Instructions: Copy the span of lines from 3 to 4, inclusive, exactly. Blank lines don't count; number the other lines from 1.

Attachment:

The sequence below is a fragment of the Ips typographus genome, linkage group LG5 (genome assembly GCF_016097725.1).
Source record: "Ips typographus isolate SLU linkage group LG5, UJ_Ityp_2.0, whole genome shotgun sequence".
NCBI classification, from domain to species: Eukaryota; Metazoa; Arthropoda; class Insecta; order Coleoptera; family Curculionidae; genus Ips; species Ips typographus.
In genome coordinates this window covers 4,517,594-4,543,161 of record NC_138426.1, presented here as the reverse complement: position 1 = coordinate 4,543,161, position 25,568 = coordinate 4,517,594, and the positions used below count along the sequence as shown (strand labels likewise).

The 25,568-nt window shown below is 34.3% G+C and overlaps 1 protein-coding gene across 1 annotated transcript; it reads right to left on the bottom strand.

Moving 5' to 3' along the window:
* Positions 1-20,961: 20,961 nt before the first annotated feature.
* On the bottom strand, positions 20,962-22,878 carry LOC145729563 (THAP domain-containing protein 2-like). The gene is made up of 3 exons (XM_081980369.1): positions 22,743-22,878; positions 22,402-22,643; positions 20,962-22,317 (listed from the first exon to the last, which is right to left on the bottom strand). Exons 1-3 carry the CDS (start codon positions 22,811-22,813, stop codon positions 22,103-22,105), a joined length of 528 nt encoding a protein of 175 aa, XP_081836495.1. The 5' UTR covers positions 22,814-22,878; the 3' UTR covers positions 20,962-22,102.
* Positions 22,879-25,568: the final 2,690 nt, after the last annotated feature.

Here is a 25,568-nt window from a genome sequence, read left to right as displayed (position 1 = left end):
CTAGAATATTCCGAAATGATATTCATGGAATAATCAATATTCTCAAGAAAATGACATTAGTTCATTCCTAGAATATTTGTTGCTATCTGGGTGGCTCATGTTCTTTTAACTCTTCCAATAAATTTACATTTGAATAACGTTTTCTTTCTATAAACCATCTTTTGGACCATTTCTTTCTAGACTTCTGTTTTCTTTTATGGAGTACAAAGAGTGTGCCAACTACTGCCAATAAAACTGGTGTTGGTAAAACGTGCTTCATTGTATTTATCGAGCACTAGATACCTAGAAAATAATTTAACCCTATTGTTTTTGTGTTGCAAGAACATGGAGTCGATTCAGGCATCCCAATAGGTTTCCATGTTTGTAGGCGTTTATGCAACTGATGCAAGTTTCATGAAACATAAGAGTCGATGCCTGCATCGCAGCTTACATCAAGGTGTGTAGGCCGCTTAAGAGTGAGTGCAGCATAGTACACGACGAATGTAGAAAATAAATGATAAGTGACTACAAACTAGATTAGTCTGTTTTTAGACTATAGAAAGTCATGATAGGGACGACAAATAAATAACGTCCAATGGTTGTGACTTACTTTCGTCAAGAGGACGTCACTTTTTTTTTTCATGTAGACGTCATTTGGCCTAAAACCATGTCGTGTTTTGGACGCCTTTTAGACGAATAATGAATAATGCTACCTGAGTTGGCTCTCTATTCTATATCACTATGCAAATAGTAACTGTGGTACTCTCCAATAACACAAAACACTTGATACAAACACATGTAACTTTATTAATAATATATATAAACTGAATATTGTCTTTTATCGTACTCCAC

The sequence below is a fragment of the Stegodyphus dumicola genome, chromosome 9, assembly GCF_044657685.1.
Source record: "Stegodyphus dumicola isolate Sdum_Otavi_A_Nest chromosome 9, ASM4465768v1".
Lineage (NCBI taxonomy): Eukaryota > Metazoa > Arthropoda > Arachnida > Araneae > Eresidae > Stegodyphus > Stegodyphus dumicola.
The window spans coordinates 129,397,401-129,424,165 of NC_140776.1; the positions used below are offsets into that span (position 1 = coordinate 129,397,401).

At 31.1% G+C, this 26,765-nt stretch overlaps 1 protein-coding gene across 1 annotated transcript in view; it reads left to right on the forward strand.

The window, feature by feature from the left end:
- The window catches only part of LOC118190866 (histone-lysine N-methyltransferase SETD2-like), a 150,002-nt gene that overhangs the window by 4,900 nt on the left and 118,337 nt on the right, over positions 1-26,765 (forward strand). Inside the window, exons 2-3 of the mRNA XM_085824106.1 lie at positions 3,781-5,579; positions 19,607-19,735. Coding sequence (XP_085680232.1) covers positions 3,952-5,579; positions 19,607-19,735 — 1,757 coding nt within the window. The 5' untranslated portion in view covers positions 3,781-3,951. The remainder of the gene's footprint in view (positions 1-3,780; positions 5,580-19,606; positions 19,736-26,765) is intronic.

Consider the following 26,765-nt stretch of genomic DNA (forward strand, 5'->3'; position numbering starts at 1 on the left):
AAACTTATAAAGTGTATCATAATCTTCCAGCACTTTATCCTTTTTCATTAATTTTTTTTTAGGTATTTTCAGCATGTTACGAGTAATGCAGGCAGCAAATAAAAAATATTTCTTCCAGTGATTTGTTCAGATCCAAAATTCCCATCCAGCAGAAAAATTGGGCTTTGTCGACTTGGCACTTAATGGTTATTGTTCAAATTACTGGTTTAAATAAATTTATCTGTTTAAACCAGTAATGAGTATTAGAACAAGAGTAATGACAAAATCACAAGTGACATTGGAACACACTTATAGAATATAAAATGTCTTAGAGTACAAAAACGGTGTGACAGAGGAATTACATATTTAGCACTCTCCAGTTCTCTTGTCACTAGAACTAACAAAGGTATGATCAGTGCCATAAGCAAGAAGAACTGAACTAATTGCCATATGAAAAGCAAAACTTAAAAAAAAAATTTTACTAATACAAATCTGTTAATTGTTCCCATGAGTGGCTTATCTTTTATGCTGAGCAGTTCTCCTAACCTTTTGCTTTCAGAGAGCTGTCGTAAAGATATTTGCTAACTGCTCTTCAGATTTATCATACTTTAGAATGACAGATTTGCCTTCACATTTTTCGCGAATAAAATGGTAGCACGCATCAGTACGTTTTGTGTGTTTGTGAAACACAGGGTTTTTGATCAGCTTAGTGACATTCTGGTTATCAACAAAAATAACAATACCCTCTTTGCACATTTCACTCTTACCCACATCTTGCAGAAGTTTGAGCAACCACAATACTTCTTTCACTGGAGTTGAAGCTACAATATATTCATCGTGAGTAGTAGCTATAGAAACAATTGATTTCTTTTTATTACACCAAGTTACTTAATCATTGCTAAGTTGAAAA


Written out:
NCBI classification, from domain to species: Eukaryota; Metazoa; Arthropoda; class Insecta; order Coleoptera; family Curculionidae; genus Ips; species Ips typographus.
In genome coordinates this window covers 4,517,594-4,543,161 of record NC_138426.1, presented here as the reverse complement: position 1 = coordinate 4,543,161, position 25,568 = coordinate 4,517,594, and the positions used below count along the sequence as shown (strand labels likewise).